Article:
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The Private Life of Public Law

dc.contributor.authorVandenbergh, Michael P.
dc.identifier.citation105 Columbia Law Review 2029 (2005)en_US
dc.descriptionarticle published in a law reviewen_US
dc.description.abstractThis Article proposes a new conception of the administrative regulatory state that accounts for the vast networks of private agreements that shadow public regulations. The traditional account of the administrative state assigns a limited role to private actors: private firms and interest groups seek to influence regulations, and after the regulations are finalized, regulated firms face a comply-or-defy decision. In recent years, scholars have noted that private actors play an increasing role in the traditional government standard setting, implementation and enforcement functions. This Article demonstrates that the private role in each of these regulatory functions is far greater than others have identified. Furthermore, the Article argues that only when this private regulation is considered can the accountability and efficacy of the administrative state be judged. Using environmental regulation as an example, the Article examines a wide range of empirical data to demonstrate that public law requirements spawn a vast body of private agreements. These second-order agreements range from corporate acquisition and credit agreements between private firms to "good neighbor agreements" and other agreements between private firms and non-profit groups. Second-order agreements often concern not only environmental regulation, but labor, worker safety, health care and other regulatory areas. The Article shows that second-order agreements alter the types of parties that have interests in regulatory outcomes, the incentives they face, and the performance of the regulatory regime. The recognition of second-order agreements thus suggests a new agenda for empirical and theoretical work on the public regulatory measures that will generate the optimal blend of public and private regulation.en_US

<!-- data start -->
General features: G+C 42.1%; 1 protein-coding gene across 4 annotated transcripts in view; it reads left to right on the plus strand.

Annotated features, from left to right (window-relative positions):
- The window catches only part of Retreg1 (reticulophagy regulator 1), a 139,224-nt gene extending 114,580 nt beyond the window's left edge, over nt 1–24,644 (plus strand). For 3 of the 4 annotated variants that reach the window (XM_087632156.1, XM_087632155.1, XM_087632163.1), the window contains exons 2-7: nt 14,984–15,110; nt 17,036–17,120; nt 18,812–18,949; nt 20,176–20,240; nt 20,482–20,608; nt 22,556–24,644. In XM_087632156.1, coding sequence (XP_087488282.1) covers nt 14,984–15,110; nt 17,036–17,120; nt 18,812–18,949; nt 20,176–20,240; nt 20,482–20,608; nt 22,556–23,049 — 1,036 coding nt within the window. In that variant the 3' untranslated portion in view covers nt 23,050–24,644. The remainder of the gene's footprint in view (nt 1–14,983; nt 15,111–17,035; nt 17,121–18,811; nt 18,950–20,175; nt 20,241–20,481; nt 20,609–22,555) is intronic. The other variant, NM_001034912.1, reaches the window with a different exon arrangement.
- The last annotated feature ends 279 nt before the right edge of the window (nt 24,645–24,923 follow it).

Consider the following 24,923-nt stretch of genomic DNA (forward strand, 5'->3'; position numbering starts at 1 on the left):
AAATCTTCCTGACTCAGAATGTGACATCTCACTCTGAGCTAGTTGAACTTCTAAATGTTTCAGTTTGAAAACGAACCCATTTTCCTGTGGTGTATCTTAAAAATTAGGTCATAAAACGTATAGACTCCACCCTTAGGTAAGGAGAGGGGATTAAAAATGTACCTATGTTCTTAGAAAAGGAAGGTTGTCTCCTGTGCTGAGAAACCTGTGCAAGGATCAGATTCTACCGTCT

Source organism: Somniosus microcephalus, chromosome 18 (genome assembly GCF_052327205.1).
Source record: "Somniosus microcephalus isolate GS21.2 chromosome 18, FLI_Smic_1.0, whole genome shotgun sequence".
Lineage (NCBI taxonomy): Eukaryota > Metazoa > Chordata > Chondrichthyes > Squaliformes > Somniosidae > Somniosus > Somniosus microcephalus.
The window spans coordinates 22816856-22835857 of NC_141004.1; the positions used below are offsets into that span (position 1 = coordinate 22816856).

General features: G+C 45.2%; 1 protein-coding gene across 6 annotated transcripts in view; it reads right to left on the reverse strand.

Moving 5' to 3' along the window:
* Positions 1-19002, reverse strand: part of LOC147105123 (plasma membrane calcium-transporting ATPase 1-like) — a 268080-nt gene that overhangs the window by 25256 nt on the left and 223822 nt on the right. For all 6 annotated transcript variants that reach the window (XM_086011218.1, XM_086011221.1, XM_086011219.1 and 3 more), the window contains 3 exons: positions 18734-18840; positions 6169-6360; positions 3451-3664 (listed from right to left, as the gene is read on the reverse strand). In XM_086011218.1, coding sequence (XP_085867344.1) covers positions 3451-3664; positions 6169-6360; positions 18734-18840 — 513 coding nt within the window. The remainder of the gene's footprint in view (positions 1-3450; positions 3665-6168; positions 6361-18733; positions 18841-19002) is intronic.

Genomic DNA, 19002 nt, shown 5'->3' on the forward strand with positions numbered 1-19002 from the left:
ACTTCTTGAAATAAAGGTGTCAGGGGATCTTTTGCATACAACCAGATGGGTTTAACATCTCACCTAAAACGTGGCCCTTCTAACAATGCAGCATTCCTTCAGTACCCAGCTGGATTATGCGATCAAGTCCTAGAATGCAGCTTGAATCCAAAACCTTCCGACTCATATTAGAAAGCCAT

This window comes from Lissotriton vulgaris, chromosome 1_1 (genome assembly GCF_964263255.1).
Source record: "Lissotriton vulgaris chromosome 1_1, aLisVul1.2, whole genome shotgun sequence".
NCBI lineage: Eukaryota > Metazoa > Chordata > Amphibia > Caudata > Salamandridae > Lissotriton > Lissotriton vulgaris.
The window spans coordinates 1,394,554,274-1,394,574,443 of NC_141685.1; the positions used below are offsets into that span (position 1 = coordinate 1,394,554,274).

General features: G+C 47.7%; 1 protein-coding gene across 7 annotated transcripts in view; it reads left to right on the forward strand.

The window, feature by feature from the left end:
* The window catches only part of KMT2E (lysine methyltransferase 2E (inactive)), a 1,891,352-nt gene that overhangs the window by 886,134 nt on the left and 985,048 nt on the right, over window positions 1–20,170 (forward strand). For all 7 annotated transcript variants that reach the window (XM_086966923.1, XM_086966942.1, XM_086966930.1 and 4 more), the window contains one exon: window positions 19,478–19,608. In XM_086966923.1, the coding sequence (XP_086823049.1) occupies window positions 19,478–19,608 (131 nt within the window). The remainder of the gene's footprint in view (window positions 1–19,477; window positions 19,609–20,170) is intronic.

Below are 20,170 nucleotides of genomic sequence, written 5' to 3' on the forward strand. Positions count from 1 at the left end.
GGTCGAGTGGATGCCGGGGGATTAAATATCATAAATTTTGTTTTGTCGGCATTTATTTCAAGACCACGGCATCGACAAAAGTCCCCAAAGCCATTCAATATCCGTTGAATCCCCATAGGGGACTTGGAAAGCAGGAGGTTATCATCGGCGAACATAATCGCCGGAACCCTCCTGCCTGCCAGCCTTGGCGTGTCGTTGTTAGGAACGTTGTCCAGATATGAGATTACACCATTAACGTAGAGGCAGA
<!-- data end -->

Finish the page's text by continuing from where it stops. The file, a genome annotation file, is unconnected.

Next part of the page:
dc.format.extent1 PDF (69 pages)en_US
dc.publisherColumbia Law Reviewen_US
dc.subjectprivate agreementsen_US
dc.subjectprivate governanceen_US
dc.subjectprivate regulationen_US
dc.subjectcorporate transactionsen_US
dc.subject.lcshadministrative lawen_US
dc.subject.lcshenvironmental lawen_US
dc.titleThe Private Life of Public Lawen_US

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